The guidebook tells you how, starting a week in advance, to set up a romantic rendezvous centered on a formal dinner at home, in a hotel suite, a restaurant or some other special place.
First, send your sweetheart an invitation, using ``the card with one heart.'' The day before the event, give your partner the penguin and ``the card with two hearts,'' confirming the arrangements.
In this age of changing sexual expectations, Buchheim has thoughtfully provided an optional card, depending on your after-dinner intentions.
If those intentions include the bedroom, you will have already placed the penguin pillow cases into service on your bed. At dinner, which is served on your finest china, with silver, linen, candles and fresh flowers, you give your sweetheart ``the card with three hearts,'' with a tasteful but unmistakable invitation to the bedroom.
The final card, with (you guessed it) four hearts, goes in the mail to your guest the day after dinner.
Do these kits work? I can offer only brief testimony based on personal experience. Late last Friday night, I arrived home with The French Rabbit kit, intending to open it and study the contents sometime over the weekend.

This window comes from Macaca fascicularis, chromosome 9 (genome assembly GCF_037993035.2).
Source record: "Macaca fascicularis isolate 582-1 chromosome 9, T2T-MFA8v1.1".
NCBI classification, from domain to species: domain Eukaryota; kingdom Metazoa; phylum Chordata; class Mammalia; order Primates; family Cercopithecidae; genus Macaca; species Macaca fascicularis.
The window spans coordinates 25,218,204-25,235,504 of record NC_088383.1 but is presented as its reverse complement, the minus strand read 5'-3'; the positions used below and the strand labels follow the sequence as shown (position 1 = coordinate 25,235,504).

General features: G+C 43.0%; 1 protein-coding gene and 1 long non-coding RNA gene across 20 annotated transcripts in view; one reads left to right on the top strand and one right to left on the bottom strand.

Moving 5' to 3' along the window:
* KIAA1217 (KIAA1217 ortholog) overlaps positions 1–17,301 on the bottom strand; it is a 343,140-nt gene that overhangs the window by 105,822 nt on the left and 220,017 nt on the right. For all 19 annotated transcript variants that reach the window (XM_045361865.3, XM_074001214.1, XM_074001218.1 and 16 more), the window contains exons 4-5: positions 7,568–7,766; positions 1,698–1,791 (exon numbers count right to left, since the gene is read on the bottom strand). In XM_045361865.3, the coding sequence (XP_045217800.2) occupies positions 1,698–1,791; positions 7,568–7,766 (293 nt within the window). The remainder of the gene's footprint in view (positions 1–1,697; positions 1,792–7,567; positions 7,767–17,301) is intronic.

As soon as my spouse saw the box, she opened it, went through the contents, disappeared into the other room and came back attired in bunny ears, among other things. I'll leave out the rest of the details, but take my word for it: These kits have a certain appeal. It must be the research.
Buchheim's research also reveals an underappreciated fact, one that could be a clue for women looking for romance: ``Men are most romantic when they feel appreciated.'' Even in the Northwest.